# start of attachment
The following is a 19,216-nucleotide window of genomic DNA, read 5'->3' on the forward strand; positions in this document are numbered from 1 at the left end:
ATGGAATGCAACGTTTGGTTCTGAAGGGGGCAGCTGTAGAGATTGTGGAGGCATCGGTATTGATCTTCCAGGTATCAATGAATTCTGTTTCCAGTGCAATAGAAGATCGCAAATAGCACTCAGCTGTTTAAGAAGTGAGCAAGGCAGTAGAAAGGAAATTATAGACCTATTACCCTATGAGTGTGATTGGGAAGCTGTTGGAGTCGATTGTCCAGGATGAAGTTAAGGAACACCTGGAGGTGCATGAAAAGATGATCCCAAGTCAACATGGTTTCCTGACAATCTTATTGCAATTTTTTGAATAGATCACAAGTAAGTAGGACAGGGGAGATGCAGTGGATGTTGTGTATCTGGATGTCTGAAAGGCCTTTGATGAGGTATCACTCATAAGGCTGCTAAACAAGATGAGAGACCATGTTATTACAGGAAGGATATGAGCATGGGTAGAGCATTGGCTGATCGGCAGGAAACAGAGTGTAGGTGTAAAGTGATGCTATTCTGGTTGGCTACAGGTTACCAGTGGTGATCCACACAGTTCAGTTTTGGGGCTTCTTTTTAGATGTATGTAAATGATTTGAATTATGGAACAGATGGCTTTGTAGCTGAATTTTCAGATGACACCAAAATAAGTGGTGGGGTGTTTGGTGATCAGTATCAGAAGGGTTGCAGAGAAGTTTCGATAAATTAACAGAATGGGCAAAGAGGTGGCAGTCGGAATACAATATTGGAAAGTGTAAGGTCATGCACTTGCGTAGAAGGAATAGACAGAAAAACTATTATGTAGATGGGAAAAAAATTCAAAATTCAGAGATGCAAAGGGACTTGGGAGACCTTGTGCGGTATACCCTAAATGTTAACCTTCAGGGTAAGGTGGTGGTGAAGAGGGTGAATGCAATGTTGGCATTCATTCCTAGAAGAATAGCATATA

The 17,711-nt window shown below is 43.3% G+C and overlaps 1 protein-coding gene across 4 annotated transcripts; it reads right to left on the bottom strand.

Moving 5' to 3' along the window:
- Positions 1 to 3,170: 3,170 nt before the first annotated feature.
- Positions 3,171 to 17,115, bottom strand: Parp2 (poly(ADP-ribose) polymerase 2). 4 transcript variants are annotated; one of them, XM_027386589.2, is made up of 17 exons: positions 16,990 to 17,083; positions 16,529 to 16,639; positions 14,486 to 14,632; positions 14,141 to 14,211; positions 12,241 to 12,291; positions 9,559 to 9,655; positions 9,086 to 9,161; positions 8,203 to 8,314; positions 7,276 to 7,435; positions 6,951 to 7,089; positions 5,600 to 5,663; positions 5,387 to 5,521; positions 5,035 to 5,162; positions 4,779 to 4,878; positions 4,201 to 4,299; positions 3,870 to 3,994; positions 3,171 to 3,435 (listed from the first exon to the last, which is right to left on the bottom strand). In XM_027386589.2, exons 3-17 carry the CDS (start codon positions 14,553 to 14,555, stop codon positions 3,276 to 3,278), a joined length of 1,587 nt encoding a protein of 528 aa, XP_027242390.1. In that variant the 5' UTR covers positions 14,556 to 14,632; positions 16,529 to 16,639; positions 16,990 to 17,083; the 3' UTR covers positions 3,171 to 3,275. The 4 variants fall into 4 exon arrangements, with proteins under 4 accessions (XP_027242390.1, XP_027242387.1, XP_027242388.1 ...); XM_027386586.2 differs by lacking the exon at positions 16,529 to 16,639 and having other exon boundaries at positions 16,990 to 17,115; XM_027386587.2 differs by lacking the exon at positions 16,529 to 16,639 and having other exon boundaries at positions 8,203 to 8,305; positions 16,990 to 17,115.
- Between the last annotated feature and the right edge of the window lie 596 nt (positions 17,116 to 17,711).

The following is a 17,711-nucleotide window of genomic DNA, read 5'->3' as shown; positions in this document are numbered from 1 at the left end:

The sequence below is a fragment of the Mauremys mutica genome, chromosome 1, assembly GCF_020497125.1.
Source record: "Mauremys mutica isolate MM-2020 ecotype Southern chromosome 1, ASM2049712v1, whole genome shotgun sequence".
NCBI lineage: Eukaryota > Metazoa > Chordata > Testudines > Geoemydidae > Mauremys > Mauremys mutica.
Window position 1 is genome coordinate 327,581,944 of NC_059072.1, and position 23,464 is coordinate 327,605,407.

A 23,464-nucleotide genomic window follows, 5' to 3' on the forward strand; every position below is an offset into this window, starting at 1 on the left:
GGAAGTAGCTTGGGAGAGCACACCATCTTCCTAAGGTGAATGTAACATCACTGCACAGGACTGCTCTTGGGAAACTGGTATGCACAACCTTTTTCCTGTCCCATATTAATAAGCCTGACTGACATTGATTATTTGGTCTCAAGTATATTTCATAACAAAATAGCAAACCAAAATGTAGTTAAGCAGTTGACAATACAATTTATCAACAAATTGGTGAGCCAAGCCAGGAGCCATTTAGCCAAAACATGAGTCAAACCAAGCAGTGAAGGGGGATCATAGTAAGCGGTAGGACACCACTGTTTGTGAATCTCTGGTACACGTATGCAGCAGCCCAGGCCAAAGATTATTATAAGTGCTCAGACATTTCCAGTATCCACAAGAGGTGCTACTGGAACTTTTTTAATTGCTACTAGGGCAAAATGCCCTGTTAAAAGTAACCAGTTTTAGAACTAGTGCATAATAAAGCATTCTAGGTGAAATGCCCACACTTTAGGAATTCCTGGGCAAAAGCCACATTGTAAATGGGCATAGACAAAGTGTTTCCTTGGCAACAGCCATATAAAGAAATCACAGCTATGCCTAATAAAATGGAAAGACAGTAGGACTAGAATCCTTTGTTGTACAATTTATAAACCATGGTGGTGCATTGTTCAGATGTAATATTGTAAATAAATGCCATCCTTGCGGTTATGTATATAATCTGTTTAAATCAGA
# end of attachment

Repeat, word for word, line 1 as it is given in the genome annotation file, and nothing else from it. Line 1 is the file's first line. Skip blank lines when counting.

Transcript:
The following is a 19,216-nucleotide window of genomic DNA, read 5'->3' on the forward strand; positions in this document are numbered from 1 at the left end: